The U.S. Federal Aviation Administration would have to slash its operations budget and could not support current levels of passenger and air cargo activity if the process of automatic federal spending cuts known as “sequestration” takes effect in January as scheduled. In turn, reduced passenger and cargo activity would lead to job losses and other economic fallout, according to a study released by the Aerospace Industries Association (AIA).
Next Generation Air Transportation System
The concept isn’t new. In fact, one could call it a logical extension of development work that originated with Saab in Sweden in the mid-2000s, which showed the economic potential of datalinking various sensors at an unmanned airport to controllers at a distant air traffic monitoring and control center. Such a center could handle a number of small airports that had relatively few arrivals and departures but that still needed personnel to maintain a monitoring watch.
The Department of Transportation’s Office of Inspector General said in a July 19 memo, “While FAA is taking steps to improve the management of NextGen, such as establishing a new program management office, overall progress with implementation has not met expectations.”
Acting FAA administrator Michael Huerta and DOT Secretary Ray LaHood broke ground on July 9 for the NextGen ATC tower to be built at San Francisco International Airport (SFO), Calif.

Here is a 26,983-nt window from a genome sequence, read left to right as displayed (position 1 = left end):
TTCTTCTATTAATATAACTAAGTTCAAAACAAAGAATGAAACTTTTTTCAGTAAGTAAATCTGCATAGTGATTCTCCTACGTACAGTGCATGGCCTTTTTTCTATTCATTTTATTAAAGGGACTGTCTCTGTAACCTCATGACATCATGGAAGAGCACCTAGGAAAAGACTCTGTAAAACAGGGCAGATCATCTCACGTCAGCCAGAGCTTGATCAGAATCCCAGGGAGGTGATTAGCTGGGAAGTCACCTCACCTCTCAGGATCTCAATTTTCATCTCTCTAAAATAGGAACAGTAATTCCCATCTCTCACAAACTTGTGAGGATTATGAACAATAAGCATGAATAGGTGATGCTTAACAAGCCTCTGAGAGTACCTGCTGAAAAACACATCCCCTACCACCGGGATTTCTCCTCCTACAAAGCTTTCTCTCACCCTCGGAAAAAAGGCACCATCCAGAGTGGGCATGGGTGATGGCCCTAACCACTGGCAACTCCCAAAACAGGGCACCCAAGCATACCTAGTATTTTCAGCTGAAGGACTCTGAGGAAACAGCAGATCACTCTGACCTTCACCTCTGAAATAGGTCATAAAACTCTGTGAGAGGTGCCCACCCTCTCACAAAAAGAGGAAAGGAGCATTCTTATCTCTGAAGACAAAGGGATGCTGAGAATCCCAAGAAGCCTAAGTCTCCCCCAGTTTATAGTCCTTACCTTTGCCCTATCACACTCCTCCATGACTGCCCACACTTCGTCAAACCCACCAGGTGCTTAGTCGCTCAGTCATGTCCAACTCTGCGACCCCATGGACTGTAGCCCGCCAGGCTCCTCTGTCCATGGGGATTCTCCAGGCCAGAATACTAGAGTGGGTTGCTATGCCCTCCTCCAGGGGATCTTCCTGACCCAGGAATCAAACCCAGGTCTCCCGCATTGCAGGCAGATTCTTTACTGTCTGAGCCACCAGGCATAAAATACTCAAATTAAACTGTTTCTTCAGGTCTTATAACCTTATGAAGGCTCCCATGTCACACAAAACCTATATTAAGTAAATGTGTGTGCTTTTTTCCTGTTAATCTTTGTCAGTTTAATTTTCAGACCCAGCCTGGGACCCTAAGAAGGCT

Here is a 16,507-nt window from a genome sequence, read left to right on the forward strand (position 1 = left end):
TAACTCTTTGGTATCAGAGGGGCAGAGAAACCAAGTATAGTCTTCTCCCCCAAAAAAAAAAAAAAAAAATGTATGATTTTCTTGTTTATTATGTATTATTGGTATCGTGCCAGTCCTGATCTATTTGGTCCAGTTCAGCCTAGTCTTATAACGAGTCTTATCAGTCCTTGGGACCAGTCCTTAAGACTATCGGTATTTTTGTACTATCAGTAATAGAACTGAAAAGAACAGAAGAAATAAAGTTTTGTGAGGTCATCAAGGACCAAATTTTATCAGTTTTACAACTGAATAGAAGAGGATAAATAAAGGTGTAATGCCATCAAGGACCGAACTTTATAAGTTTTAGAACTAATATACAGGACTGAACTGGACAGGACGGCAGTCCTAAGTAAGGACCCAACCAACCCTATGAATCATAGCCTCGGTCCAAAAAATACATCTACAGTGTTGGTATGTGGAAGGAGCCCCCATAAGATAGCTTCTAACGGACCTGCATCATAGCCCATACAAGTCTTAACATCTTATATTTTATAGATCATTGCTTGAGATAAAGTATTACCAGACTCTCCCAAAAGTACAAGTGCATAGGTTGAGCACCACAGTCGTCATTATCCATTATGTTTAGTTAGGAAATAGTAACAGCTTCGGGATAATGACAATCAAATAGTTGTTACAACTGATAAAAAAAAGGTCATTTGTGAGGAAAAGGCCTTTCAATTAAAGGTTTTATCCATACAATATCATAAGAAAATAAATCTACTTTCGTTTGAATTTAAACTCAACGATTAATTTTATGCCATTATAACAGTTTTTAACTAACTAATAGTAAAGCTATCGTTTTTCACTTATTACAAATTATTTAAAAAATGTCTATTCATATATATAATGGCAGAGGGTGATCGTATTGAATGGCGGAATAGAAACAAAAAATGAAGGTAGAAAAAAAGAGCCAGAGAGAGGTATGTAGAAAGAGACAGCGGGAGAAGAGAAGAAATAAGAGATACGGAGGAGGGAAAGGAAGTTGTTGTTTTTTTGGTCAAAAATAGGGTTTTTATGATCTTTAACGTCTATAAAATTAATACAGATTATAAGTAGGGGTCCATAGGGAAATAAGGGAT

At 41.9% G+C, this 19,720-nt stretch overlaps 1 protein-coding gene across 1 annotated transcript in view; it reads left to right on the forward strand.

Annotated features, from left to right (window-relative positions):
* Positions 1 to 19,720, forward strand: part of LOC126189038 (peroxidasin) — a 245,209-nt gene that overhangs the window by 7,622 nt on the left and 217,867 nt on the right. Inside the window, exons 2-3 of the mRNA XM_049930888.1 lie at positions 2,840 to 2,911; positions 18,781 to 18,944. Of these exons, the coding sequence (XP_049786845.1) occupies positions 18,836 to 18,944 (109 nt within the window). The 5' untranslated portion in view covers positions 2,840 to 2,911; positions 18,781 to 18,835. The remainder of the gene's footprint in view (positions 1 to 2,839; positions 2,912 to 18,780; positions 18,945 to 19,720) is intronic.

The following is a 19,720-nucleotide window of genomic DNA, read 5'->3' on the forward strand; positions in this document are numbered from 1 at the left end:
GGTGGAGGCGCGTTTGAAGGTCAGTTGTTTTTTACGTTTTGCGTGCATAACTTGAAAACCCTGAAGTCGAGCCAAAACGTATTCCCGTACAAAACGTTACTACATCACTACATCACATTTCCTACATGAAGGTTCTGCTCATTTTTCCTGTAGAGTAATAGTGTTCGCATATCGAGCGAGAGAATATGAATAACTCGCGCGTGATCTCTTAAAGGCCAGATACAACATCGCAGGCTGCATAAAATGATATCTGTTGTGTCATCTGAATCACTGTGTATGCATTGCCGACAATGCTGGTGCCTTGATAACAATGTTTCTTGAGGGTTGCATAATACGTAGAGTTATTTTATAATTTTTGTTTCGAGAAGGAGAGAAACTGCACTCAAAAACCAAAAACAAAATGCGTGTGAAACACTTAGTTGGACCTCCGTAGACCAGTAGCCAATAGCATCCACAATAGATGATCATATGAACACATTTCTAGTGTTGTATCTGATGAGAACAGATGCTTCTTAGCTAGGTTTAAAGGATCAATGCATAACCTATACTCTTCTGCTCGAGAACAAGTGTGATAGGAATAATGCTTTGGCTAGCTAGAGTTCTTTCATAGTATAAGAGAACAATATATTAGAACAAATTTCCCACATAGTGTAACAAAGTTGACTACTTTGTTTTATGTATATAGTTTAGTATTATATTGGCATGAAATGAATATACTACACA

Filing an ICAO flight plan will become a bit more complicated this fall, if you file them by hand. Gone will be the old days of telling a flight service station that your aircraft is a slant “A” or a slant “R.”
Bombardier Aerospace closed its Farnborough International Airshow order book last Thursday by announcing a firm order for six Q400 NextGen turboprops by Chorus Aviation of Halifax, Nova Scotia, the parent company of Jazz Aviation. The transaction, valued at $189 million, involved the conversion of six of 15 options taken by Jazz Aviation in 2010. The aircraft will be operated under the Air Canada Express banner.
Strong positions on new programs have resulted in GE Aviation Systems finding itself busy across five continents. For instance, in its U.S. home, the systems and components group is ramping up for increased rates of production for its extensive contributions to Boeing’s new 787 Dreamliner.
Thales (Chalet S1) is here exhibiting its future cockpit concept: Odicis (one display for a cockpit interactive solution) with additional functions. Engineers have endeavored to make ground and air segments work together seamlessly in next-generation air traffic management (ATM) systems such as the Single European Sky and U.S. NextGen. The philosophy of Odicis is to have more information displayed and still make the crew’s job easier.
U.S. Transportation Secretary Ray LaHood and Acting FAA Administrator Michael Huerta joined federal and local officials to break ground yesterday for a new, NextGen-equipped air traffic control tower at San Francisco International Airport. The new tower, which is being erected south of the existing facility, will be 221 feet high with a 650-sq-ft controller work area. The project will include a three-story, 44,000-sq-ft base building. It is expected to open in 2015.
The U.S. contract tower program is designed to provide ATC service at some 250 airports for considerably less cost than at locations where the FAA runs the facilities. But sometimes even a traditional contract tower can cost too much. Melbourne, Fla.-based Quadrex thinks it might have a solution in the wings. Quadrex president, Dr.